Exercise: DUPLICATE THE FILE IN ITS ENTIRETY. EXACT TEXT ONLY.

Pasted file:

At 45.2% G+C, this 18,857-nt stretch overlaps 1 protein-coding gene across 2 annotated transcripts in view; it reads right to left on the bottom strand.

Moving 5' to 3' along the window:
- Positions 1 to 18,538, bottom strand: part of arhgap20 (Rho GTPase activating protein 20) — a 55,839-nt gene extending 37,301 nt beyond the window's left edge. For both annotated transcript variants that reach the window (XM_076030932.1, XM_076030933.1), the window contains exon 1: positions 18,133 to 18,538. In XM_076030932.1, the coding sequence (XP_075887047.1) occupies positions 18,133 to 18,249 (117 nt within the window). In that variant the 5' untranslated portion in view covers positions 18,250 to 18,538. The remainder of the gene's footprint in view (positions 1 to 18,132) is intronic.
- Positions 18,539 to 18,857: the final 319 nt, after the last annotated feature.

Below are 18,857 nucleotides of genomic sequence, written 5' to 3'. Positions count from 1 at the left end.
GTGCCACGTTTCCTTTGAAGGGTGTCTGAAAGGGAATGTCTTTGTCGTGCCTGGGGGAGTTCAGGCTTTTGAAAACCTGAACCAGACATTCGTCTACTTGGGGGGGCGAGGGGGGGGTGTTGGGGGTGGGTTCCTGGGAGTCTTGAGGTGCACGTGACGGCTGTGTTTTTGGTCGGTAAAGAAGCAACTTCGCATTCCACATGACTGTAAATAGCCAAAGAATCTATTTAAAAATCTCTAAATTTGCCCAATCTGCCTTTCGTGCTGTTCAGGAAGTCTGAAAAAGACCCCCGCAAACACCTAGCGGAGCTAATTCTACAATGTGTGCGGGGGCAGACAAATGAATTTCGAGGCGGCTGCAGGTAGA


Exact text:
At 45.2% G+C, this 18,857-nt stretch overlaps 1 protein-coding gene across 2 annotated transcripts in view; it reads right to left on the bottom strand.

Moving 5' to 3' along the window:
- Positions 1 to 18,538, bottom strand: part of arhgap20 (Rho GTPase activating protein 20) — a 55,839-nt gene extending 37,301 nt beyond the window's left edge. For both annotated transcript variants that reach the window (XM_076030932.1, XM_076030933.1), the window contains exon 1: positions 18,133 to 18,538. In XM_076030932.1, the coding sequence (XP_075887047.1) occupies positions 18,133 to 18,249 (117 nt within the window). In that variant the 5' untranslated portion in view covers positions 18,250 to 18,538. The remainder of the gene's footprint in view (positions 1 to 18,132) is intronic.
- Positions 18,539 to 18,857: the final 319 nt, after the last annotated feature.

Below are 18,857 nucleotides of genomic sequence, written 5' to 3'. Positions count from 1 at the left end.
GTGCCACGTTTCCTTTGAAGGGTGTCTGAAAGGGAATGTCTTTGTCGTGCCTGGGGGAGTTCAGGCTTTTGAAAACCTGAACCAGACATTCGTCTACTTGGGGGGGCGAGGGGGGGGTGTTGGGGGTGGGTTCCTGGGAGTCTTGAGGTGCACGTGACGGCTGTGTTTTTGGTCGGTAAAGAAGCAACTTCGCATTCCACATGACTGTAAATAGCCAAAGAATCTATTTAAAAATCTCTAAATTTGCCCAATCTGCCTTTCGTGCTGTTCAGGAAGTCTGAAAAAGACCCCCGCAAACACCTAGCGGAGCTAATTCTACAATGTGTGCGGGGGCAGACAAATGAATTTCGAGGCGGCTGCAGGTAGA